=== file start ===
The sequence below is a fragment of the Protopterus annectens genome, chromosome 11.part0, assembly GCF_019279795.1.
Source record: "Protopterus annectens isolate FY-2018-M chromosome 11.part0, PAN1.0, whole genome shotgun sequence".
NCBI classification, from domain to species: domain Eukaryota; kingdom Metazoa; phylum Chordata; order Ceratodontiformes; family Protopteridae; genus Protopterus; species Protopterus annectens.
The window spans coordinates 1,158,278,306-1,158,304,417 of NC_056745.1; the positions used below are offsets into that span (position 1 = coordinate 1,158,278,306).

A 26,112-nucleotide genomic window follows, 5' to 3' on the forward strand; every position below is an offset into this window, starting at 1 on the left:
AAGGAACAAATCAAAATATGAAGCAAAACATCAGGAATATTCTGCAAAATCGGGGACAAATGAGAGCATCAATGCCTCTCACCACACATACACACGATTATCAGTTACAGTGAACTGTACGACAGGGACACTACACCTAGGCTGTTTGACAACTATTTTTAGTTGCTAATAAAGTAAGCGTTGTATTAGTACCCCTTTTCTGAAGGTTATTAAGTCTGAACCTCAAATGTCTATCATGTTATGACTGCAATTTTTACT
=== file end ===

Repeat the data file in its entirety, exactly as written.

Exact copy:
The sequence below is a fragment of the Protopterus annectens genome, chromosome 11.part0, assembly GCF_019279795.1.
Source record: "Protopterus annectens isolate FY-2018-M chromosome 11.part0, PAN1.0, whole genome shotgun sequence".
NCBI classification, from domain to species: domain Eukaryota; kingdom Metazoa; phylum Chordata; order Ceratodontiformes; family Protopteridae; genus Protopterus; species Protopterus annectens.
The window spans coordinates 1,158,278,306-1,158,304,417 of NC_056745.1; the positions used below are offsets into that span (position 1 = coordinate 1,158,278,306).

A 26,112-nucleotide genomic window follows, 5' to 3' on the forward strand; every position below is an offset into this window, starting at 1 on the left:
AAGGAACAAATCAAAATATGAAGCAAAACATCAGGAATATTCTGCAAAATCGGGGACAAATGAGAGCATCAATGCCTCTCACCACACATACACACGATTATCAGTTACAGTGAACTGTACGACAGGGACACTACACCTAGGCTGTTTGACAACTATTTTTAGTTGCTAATAAAGTAAGCGTTGTATTAGTACCCCTTTTCTGAAGGTTATTAAGTCTGAACCTCAAATGTCTATCATGTTATGACTGCAATTTTTACT